Navy To Run Carrier Operations From NASA Wallops - 47 ABC - Delmarva's Choice

Navy To Run Carrier Operations From NASA Wallops

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WALLOPS ISLAND, Md. - NASA has announced a new partnership with the U.S. Navy. Starting as soon as this summer, the Navy will use the Wallops Flight Facility for Field Carrier Landing Practice operations. The aircrafts are twin-engine, turboprops, which are reportedly much quieter than jet aircraft.

Bill Wrobel, director of Wallops, said, "We believe this partnership between NASA and the Navy provides the best services for the lowest cost to the American taxpayer. We are steadfast in our commitment to serving as good stewards of taxpayer dollars. In addition, this Navy aircraft activity will help NASA maintain the airfield to support the agency's missions and also provide an economic benefit to the local area."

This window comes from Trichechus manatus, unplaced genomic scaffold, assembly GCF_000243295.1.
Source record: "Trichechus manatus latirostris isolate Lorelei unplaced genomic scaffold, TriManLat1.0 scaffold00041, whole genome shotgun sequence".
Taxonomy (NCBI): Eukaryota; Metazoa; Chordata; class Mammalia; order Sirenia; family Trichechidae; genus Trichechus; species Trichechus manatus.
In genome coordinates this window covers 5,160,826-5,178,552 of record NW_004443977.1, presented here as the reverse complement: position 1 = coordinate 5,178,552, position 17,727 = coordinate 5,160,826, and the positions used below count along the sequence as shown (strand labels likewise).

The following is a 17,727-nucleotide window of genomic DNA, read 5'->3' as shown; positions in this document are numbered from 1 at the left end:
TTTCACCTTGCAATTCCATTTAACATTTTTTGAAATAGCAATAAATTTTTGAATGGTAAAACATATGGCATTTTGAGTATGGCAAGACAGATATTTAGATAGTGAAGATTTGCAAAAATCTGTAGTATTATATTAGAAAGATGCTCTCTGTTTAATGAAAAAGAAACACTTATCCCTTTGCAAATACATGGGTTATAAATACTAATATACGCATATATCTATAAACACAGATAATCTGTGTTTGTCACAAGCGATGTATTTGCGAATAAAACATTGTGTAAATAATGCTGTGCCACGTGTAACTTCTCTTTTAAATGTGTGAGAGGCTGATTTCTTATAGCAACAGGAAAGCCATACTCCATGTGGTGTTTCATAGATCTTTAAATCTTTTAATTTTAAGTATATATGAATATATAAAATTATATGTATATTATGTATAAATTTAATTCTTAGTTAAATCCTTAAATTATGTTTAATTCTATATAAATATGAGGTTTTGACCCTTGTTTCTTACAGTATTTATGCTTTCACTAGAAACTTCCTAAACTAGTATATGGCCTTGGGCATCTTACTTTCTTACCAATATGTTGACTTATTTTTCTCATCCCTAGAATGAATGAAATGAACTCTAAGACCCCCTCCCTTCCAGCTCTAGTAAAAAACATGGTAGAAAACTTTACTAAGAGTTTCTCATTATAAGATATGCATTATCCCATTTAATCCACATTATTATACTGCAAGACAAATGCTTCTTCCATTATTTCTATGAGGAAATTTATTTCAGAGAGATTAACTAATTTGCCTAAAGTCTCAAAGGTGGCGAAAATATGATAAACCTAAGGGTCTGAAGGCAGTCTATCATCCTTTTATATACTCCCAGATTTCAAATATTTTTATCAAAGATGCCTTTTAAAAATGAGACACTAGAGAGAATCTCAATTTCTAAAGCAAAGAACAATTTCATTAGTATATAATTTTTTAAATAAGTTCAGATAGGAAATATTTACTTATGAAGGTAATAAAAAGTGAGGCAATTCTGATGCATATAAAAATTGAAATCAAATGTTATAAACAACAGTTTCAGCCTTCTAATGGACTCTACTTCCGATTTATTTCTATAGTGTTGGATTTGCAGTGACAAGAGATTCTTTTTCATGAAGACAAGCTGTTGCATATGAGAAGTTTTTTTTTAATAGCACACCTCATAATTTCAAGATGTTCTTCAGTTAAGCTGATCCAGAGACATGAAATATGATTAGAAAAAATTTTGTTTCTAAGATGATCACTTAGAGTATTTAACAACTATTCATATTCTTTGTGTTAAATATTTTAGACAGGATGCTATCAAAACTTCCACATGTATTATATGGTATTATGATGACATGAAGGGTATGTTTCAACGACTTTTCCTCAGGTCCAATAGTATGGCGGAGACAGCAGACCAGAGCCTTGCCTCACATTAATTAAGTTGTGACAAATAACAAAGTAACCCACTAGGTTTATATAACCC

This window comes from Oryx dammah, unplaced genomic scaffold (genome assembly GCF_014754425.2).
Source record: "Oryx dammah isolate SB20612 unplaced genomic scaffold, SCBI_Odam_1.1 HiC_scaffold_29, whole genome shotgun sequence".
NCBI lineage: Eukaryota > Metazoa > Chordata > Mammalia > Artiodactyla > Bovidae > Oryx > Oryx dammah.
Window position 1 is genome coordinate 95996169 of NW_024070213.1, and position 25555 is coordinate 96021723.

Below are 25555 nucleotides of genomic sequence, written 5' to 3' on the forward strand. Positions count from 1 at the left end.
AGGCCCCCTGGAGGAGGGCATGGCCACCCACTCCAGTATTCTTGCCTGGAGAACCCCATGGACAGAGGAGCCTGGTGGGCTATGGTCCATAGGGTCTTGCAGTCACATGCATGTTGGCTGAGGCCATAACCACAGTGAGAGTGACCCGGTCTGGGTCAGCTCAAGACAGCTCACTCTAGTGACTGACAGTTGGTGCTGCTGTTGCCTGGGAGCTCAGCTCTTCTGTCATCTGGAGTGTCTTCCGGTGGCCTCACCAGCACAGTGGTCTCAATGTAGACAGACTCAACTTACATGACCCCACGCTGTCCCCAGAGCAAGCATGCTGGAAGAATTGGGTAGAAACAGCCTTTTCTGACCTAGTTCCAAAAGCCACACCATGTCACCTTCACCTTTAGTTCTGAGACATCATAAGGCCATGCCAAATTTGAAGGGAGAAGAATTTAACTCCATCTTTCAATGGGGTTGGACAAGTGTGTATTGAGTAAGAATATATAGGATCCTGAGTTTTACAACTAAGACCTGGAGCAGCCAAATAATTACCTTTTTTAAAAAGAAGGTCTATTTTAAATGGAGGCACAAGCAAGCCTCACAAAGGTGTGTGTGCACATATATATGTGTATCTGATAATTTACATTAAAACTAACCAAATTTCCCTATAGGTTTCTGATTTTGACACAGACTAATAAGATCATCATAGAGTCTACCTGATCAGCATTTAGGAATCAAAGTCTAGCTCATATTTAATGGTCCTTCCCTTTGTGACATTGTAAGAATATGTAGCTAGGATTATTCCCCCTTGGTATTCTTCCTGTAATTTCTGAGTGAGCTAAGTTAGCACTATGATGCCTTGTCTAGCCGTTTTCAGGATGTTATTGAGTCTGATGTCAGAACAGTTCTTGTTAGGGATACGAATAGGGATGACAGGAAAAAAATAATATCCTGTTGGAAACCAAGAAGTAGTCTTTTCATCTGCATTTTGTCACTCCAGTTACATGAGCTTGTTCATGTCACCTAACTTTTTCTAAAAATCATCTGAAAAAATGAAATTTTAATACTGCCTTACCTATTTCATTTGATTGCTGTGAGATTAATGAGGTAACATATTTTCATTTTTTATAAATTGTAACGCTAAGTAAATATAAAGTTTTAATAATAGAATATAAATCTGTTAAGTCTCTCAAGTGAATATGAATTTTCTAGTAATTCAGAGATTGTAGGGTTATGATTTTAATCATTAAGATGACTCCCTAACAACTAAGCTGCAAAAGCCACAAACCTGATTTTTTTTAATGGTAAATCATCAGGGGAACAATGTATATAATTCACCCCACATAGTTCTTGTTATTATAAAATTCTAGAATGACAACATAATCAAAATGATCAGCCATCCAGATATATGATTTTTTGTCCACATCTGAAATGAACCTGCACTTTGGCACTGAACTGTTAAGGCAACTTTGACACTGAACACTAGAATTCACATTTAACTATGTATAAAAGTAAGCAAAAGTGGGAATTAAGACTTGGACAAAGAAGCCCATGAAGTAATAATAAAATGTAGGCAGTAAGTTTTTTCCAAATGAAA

The Navy's use of Wallops will give some relief at their Auxillary Landing Field in Chesapeake, VA. According to the report, around 20,000 aircraft passes could be conducted during training periods, over the course of the year. Around 10 to 15 weeks in total, during which around 120 Navy personnel will be living in the area.

The Navy will be giving NASA $1.9 million to help repair and upgrade the airfield. Improvements to the airfield are expected to start within the next few weeks. Earlier this year, the Navy reportedly found that there would be no significant impact on the environment from the Navy conducting FCLP and airfield improvements.

"This is important to NASA Wallops because it gives you the ability to utilize the runway to its full capacity. It supports the taxpayers because it does allow us to do that and provide them (the navy) a low cost alternative to doing these flights. So it's a win for us in that it does maintain our facility. It helps the taxpayer because it provides a low cost activity and it supports the local economy. So I think it's a win-win-win. I think everyone in the long run will get something out of this," says Keith Koehler, Public Affairs officer of NASA

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